Tuesday, September 06, 2005

Down on the Farm Museum

Last Thursday I took the kids to Crump Park / Meadow Farm Museum. It is a large park with rolling fields, ponds, an awesome playground and a 19th-century living history farm museum. The museum part consists of a farmhouse, barn, smokehouse, forge, stable, 1860’s Dr.’s office (we skipped that part), crop demonstration fields and farm animals. I had gone there the previous week with just Jake, Max and Rebecca while Nate was at composition camp. Nate was very envious of his siblings when they told him about the part so I promised to take the following week. It is a long drive from our house, but I could combine it with a few errands.

When we arrived we discovered that the sheep were loose on the grounds. You can see a portion of the flock grazing just behind the kids.

Originally uploaded by Teckelcar.

The sheep were fairly skittish and would not let us get close to them. Nate was intrigued by the sheep and kept darting after them. At one point the flock took shelter under the farmhouse’s porch. They didn’t stay underneath very long; Nate flushed them out when he went to look at their hiding place.

Originally uploaded by Teckelcar.

To give the sheep a break I herded my flock to the pigsty. When we looked into the pigsty one pig was fast asleep in their shelter and the other pig was sitting in a rather mucky puddle. When the puddle pig saw us it got up and waddled over to the fence and proceeded to rub his back on the fence post. Obviously it wanted us to scratch its back and the kids were happy to comply.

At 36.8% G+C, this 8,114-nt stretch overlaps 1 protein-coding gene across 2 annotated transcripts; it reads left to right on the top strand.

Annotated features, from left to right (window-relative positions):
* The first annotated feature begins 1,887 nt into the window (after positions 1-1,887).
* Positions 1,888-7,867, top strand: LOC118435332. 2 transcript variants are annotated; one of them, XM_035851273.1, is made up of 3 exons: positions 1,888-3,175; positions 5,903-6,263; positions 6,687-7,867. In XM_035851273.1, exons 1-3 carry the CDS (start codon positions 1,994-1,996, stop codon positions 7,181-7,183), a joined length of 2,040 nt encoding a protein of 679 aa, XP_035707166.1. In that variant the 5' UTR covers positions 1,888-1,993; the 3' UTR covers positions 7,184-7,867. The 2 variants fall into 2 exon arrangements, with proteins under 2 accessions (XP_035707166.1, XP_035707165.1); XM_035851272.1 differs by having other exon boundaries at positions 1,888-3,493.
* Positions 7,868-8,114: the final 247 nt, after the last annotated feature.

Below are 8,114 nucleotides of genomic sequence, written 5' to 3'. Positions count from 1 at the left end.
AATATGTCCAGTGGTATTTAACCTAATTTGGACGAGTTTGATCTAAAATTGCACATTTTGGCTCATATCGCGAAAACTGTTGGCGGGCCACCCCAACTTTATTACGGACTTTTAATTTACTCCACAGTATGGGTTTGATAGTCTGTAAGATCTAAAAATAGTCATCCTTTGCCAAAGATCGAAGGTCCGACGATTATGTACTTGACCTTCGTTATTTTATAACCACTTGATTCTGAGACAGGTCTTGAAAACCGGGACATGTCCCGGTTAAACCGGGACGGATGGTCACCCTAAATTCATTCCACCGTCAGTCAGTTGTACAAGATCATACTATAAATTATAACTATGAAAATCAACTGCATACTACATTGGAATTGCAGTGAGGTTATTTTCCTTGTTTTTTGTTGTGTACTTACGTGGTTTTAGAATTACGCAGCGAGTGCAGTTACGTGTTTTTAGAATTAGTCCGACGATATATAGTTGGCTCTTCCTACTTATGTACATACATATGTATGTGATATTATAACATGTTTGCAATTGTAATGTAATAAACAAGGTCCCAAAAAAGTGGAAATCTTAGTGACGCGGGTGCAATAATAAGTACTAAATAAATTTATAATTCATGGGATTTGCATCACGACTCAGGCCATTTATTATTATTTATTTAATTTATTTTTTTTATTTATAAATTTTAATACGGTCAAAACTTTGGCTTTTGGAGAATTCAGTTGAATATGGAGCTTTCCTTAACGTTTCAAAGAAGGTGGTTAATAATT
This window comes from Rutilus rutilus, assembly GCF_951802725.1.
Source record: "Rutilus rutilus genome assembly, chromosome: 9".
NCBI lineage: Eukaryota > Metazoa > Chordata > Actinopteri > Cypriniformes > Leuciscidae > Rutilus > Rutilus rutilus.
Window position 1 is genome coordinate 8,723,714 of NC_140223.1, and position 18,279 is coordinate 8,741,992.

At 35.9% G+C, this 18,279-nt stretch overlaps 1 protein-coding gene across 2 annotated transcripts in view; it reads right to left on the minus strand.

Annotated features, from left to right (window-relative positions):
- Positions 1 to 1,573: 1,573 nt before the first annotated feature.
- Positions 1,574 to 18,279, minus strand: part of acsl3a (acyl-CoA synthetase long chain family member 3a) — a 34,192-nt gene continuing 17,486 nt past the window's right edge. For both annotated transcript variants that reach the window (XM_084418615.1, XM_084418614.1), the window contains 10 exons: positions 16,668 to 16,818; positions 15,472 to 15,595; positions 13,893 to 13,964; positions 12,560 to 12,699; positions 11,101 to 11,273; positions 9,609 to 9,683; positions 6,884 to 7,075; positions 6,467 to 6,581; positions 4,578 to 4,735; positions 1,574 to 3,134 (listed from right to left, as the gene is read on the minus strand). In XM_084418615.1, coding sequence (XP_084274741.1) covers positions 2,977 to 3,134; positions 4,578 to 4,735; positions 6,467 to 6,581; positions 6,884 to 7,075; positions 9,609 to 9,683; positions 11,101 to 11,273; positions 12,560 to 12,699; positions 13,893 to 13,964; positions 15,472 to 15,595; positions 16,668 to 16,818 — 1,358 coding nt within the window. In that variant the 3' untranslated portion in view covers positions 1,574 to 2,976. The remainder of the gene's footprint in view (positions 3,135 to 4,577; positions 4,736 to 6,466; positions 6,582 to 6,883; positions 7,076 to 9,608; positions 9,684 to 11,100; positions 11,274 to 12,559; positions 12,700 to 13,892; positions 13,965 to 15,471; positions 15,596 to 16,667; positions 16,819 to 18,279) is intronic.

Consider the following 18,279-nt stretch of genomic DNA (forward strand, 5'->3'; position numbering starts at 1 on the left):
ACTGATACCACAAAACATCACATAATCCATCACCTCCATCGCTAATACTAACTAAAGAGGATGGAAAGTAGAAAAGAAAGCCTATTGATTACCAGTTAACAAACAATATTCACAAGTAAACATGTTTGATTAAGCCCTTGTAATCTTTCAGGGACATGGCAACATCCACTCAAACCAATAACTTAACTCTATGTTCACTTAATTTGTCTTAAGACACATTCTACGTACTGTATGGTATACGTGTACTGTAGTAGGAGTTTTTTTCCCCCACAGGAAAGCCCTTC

Originally uploaded by Teckelcar.

The pigpen is located next to a vegetable garden, a very practical idea. If you have any rotten veggies you can just toss them over the fence to the pigs.

Next we went to see the horses.

Originally uploaded by Teckelcar.

Jake, Max and Rebecca were a little confused when we saw the horses. The previous week there had been cattle in that particular pasture and the horses were elsewhere. On Thursday we never did find the cattle. But we still had fun admiring the horses.

We then visited with the chickens and stopped at the educational center /gift shop to get some old fashioned candy sticks. A little steep at fifteen cents a stick, but it’s a nice way to end our visit at the museum. We then went over to the playground to wrap up our trip.

The playground is quite large and has equipment appropriate for different ages. The part I like the most is the human powered tram. As one person turns the pipe the tram glides along its track with its passenger(s).

Originally uploaded by Teckelcar.

Jake and Nate took turns sending their siblings back and forth along the 15-20 foot track. It is well designed; one child can easily move three children on the tram. After forty-five minutes of running, jumping and climbing about we were all ready to go home.

No comments: